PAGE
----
In My Own Words with Bernice Lerner and Ruth Mermelstein (née Rachel Genuth)
Original program date February 7, 2021
Before the word “Holocaust” entered modern parlance, Bernice Lerner learned about her parents’ wartime experiences. But before she learned what they had suffered and endured, she heard stories about their childhoods and post-war years, which seemed adventure-filled. Of course, the ruptures in their lives were more complicated and tragic than she could imagine as a child. In fact, it has taken decades of research for her to gain an understanding of what happened to members of her family. Lerner felt compelled to write a book that answers the question of how–against all odds–her mother survived. Not only does “All the Horrors of War” tell her mom’s story, but it also details the parallel journey of a key liberator.
On April 15, 1945, Brigadier H. L. Glyn Hughes entered Bergen-Belsen for the first time. Waiting for him were 10,000 unburied corpses and 60,000 living prisoners, starving and sick. One month earlier, 15-year-old Rachel Genuth (Bernice’s Mom) arrived at Bergen-Belsen; deported with her family from Sighet, Transylvania, in May of 1944, Rachel had by then already endured Auschwitz, the Christianstadt labor camp, and a forced march through the Sudetenland. In All the Horrors of War, Bernice Lerner follows both Hughes and Genuth as they move across Europe toward Bergen-Belsen in the final, brutal year of World War II.
“Bernice Lerner’s All the Horrors of War is a powerful and poignant tale that traces both the arc of the war and the history of the Holocaust. In this meticulously researched and detailed account, Lerner never lets the reader forget the humanity of the victims or their liberators.” — Dr. Michael Berenbaum, Director, Sigi Ziering Holocaust Institute, American Jewish University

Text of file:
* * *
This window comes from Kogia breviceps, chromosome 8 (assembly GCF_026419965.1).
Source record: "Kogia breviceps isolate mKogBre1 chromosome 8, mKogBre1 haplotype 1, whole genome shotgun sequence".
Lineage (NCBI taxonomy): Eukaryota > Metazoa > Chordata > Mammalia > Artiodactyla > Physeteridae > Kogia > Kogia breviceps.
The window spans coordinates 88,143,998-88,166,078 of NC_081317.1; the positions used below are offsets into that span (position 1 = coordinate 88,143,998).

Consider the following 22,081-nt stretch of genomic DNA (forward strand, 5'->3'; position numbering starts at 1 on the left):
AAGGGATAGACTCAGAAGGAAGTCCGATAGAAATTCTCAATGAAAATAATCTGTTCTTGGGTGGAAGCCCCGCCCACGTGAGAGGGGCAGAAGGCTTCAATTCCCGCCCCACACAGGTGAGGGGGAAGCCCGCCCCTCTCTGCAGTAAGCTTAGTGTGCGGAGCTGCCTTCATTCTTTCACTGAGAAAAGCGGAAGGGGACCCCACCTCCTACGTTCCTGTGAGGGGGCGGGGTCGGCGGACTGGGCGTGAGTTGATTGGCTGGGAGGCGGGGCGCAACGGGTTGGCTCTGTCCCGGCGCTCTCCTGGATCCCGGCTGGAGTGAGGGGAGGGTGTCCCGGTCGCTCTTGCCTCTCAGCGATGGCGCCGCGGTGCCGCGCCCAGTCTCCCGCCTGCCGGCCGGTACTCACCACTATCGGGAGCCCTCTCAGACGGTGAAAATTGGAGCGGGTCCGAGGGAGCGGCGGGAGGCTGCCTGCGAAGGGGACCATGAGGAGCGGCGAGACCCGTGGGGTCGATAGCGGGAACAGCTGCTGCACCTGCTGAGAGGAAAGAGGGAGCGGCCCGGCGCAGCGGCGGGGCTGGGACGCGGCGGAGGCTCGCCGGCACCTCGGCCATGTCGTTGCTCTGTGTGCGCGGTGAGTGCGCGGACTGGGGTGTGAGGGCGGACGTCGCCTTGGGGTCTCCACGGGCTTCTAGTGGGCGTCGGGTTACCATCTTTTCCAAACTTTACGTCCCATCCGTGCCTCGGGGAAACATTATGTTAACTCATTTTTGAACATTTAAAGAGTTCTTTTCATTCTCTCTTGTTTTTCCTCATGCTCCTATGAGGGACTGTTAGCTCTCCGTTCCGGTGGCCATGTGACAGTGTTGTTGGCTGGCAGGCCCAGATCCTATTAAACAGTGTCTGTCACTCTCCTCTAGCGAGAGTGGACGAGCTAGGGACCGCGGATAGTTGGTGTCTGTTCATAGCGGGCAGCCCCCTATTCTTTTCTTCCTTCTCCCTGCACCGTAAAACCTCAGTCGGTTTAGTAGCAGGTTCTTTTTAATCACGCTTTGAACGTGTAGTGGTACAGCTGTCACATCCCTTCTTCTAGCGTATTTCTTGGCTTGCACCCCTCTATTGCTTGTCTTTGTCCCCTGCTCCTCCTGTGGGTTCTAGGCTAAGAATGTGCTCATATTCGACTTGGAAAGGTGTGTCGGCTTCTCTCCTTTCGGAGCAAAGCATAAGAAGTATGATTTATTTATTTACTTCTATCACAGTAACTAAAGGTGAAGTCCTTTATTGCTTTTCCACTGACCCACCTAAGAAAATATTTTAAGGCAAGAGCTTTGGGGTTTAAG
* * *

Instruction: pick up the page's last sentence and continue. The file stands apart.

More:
About our Speakers:
Before and after she served as director of Boston University’s Center for the Advancement of Ethics and Character (now the Center for Character and Social Responsibility), Bernice worked at Hebrew College—most recently as dean of adult learning. All told, she has more than twenty-five years of experience in the field of adult education. It has been her great privilege to create and implement innovative programs, lead productive teams, and work with outstanding faculty in the realms of philosophy, education, and Jewish studies.
Bernice has lectured widely and in various settings, including the University of Yogyakarta, Indonesia (“In and Beyond the Classroom: Educating for Courage”); the Ministry of Education, Singapore (“For Love of Country: How Schools Foster Good Citizenship”); and the University of Hiroshima, Japan (“The Theory and Practice of Character Education”). Stateside, she has given presentations at numerous conferences and addressed faculty and staff of both private and public schools. She is particularly grateful for having had the opportunity to work with hundreds of dedicated and caring educators in South Carolina.
Bernice earned a bachelor’s (summa cum laude) from Stony Brook University, a master’s from the Jewish Theological Seminary, and a doctorate from Boston University. Among courses she taught at Boston University were Resistance During the Holocaust and Character and Ethics Education. She also designed and taught Ethical Decision Making for Education Leaders for Northeastern University’s College of Professional Studies.
Ruth Mermelstein (née Rachel Genuth)
Ruth is a speaker for the Holocaust Memorial and Tolerance Center of Nassau County, through which she has shared her wartime experiences with nearly 300 school and other groups.
Special thank you to our program sponsor partners: